Is being a socialist really so terrible?

Accusations have been flying around over the last few weeks about Obama being a socialist. John McCain repeatedly points out that Obama wants to “spread the wealth around” and take from the rich to give to the poor – more hysterics from a party desperate to win against nearly impossible odds. While I find it hard to believe that Barack Obama will be some modern day reincarnation of Robin Hood, I also don’t see why the American public is so repulsed by the very mention of socialism.

Our way of life is virtually teeming with socialistic programs that we all benefit from. Our much-lampooned tax system provides everything from schools for our children to attend to roads for our vehicles to drive on. Our tax dollars feed hungry children and adults, provide incomes for the elderly and handicapped, and health care for the poor and aged.

A closer look at the New Testament reveals a Christ who might well have been labeled a socialist if he were still on earth today. After all, he admonished the rich to sell their belongings and give the money to the poor. He stated that the poor were blessed and would receive the kingdom of God. He advocated forgiving our debtors and giving to beggars. Try to imagine the political fallout if Mr. Obama were running on such a radical platform!

‘Come, you who are blessed by my Father; take your inheritance, the kingdom prepared for you since the creation of the world. For I was hungry and you gave me something to eat, I was thirsty and you gave me something to drink, I was a stranger and you invited me in, I needed clothes and you clothed me, I was sick and you looked after me, I was in prison and you came to visit me.’

– Matthew 25:34-36

All the believers were one in heart and mind. No one claimed that any of his possessions was his own, but they shared everything they had. With great power the apostles continued to testify to the resurrection of the Lord Jesus, and much grace was upon them all. There were no needy persons among them. For from time to time those who owned lands or houses sold them, brought the money from the sales and put it at the apostles’ feet, and it was distributed to anyone as he had need.

– Acts 4:32-35

However wrong or right the socialism accusations against Obama may be, at least he seems to care more about the “least of these” than any other politician in recent memory. It’s hard to find any fault in that.

Author: Brian

Blogger. Bookworm. Michael Jackson fanatic. Lives in Kentucky with partner of 12 years and three fabulous felines.

6 thoughts on “Is being a socialist really so terrible?”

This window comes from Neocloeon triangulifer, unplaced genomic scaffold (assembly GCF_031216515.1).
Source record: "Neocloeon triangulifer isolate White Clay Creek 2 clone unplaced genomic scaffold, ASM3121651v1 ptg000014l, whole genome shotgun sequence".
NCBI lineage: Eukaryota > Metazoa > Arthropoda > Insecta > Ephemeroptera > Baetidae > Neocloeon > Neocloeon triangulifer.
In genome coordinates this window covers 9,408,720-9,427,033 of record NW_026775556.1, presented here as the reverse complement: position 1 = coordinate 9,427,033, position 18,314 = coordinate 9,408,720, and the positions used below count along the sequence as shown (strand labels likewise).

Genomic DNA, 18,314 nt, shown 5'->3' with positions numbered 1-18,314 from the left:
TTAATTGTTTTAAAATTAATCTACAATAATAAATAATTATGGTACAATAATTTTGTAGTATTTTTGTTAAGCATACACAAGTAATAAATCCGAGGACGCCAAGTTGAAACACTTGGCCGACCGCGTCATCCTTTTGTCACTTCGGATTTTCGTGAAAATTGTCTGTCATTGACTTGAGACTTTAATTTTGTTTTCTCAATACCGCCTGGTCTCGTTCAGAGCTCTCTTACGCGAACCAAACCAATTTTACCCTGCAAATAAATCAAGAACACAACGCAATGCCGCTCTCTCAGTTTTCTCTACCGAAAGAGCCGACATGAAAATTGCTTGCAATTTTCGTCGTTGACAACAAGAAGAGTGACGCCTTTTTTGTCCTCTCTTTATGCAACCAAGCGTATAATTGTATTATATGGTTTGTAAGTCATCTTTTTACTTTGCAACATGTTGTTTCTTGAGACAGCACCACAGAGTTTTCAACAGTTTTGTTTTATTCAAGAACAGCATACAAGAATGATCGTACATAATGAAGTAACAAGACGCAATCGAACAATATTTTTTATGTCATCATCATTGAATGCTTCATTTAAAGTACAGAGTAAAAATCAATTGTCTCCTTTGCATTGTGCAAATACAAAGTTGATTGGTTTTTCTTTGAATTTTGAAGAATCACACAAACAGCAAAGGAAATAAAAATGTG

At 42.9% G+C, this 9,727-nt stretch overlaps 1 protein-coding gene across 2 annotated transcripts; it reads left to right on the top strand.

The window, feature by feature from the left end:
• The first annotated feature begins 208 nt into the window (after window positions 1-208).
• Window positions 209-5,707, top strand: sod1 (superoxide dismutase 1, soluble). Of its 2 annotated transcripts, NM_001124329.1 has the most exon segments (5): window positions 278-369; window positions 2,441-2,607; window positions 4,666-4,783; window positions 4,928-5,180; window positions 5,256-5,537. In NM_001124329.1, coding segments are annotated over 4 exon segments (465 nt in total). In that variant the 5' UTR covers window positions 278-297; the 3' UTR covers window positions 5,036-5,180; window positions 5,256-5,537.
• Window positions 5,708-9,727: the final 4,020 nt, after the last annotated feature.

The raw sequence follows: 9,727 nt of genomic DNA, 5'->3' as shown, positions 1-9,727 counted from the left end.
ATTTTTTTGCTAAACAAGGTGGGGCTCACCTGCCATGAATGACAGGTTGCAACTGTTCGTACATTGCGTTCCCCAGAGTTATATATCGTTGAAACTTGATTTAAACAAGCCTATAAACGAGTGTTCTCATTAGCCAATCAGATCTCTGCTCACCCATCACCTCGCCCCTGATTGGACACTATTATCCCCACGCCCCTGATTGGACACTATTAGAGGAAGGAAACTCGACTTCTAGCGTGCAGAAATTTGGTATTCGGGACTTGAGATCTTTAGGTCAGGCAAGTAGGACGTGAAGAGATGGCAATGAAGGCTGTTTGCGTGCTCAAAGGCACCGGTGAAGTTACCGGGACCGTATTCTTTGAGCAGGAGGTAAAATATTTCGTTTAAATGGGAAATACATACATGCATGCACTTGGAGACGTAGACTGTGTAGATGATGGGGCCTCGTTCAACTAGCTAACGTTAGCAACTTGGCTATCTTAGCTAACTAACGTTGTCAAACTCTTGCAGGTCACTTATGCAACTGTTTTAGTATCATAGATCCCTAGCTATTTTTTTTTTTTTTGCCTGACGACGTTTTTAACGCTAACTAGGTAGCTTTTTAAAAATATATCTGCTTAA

1. The operative word for the two communities you use as examples in your post might be “voluntary”!

    Be careful when someone makes claims to speak for the “least of these” especially if they want you to do the funding!

    All examples of “socialism” require some kind of force to make work over time; in many cases very brutal force!

    Nothing wrong with an individual making a choice to be a part of your two examples of community but when community (our government) through elected representatives require individuals to participate thats “socialism”!

    Personally, I don’t care to participate in that manner!

  2. Good points guys. Let’s not forget the Old Testament where care for the poor was commanded, not left to volunteerism. Gleanings were to be left in the fields for the poor and “sojourners”, a “year of jubilee” (Brian, I recall you have written about this before) was mandated wherein all debts were canceled. In fact, it was forbidden to charge a fellow citizen interest on a loan. (How would that play on Wall Street?) Radical stuff, following God’s plan.
    It’s interesting that some politicians/political party that claim “America is a Christian nation” would have the biggest problem with this nation following Christ’s economic plans.


  3. This is a good post! Why are people suddenly acting surprised and indignant about socialism when it has never been voluntary? Taxes for schools, fees for roads – all mandatory. The bailout? We didn’t get to make that decision. Somebody made it for us. We’re funding it with a guarantee that we’ll get our money back – we’ll see.

    If it’s only 5% of the population who’s wealth would seemingly be affected by certain elected officials, why hasn’t it been them complaining about “socialism”? Thus far, the loudest complainers have actually been people who have something to gain by some of the proposals.

    Bigger than that, there is no question that a lot of people are suffering right now. Since so many only want to help when it’s voluntary, why aren’t they helping? Doesn’t sound so genuine then. My guess is that some people are defining voluntary differently then Jesus would have.

    When you strip all of the rhetoric away, is it really “socialism” that people are afraid of?

    Just to make it clear – Brian, this was an excellent post! Nice job!

  4. To those who point out that Jesus’ message of giving was voluntary:

    If a person believes the Bible is infallible and that they have to follow Christ’s teachings to get their eternal reward, then it doesn’t seem so voluntary. Even many of those who don’t view the Bible as infallible will still accept these as the core principles of Christianity.

    It’s interesting that some politicians/political party that claim “America is a Christian nation” would have the biggest problem with this nation following Christ’s economic plans.

    Spot on, Jim!!

  5. I have long held the (unpopular) view that Jesus is a socialist – he offers everyone something we haven’t earned and don’t deserve.

    Of course, accepting it could be viewed as “voluntary…”


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